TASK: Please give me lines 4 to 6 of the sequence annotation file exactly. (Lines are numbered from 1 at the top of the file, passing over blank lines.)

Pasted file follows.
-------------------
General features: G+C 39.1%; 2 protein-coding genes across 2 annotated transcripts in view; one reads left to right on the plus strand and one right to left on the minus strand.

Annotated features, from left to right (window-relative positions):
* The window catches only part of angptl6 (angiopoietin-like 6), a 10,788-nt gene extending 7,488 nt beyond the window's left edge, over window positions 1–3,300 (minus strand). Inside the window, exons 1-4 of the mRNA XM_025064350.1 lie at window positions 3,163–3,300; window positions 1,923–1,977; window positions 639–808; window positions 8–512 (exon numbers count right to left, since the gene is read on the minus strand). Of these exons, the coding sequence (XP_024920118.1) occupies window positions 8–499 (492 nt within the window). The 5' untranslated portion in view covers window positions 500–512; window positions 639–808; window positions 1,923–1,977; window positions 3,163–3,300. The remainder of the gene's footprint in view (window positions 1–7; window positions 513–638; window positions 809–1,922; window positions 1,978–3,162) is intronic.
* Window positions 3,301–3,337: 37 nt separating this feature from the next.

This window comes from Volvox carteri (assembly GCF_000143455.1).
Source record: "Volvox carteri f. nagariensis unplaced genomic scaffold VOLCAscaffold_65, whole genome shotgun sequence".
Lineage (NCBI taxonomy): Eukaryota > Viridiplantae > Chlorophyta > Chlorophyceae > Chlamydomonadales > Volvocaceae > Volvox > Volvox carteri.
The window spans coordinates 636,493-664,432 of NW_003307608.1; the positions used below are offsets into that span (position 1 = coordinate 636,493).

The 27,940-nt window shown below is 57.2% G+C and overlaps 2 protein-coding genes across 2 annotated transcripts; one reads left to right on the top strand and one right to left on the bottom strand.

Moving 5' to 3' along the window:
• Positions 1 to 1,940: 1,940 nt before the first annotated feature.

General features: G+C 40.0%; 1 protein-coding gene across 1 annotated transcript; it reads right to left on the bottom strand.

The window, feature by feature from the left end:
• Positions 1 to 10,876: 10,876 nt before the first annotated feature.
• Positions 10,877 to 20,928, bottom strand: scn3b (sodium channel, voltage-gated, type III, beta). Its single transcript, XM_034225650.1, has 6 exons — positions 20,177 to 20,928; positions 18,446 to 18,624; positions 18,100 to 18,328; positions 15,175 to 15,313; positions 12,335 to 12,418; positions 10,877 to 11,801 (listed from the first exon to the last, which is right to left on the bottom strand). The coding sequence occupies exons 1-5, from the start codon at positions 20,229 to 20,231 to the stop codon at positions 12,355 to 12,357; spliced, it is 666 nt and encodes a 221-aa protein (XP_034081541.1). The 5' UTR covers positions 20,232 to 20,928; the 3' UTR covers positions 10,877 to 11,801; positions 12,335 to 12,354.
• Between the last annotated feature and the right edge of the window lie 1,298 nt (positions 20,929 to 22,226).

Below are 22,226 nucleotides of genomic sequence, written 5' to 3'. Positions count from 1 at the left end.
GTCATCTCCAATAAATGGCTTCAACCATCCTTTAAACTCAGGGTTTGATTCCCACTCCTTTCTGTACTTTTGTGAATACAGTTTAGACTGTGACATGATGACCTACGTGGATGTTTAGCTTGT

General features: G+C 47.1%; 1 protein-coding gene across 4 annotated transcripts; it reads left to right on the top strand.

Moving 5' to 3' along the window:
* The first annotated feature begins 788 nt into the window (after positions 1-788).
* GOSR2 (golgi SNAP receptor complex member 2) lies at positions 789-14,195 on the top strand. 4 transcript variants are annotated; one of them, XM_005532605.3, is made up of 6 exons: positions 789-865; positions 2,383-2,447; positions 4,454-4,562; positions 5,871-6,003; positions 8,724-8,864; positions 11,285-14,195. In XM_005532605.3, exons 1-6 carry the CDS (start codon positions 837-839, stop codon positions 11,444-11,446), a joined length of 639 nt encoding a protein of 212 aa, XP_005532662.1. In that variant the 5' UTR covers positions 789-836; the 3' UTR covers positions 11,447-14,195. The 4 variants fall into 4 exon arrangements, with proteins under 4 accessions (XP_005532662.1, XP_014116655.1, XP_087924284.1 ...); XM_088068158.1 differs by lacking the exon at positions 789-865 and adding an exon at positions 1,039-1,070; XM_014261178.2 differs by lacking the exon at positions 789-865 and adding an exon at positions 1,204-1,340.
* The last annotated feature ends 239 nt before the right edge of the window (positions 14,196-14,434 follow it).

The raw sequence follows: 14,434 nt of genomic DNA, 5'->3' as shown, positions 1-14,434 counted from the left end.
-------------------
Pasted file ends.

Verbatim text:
* Window positions 3,301–3,337: 37 nt separating this feature from the next.

This window comes from Volvox carteri (assembly GCF_000143455.1).
Source record: "Volvox carteri f. nagariensis unplaced genomic scaffold VOLCAscaffold_65, whole genome shotgun sequence".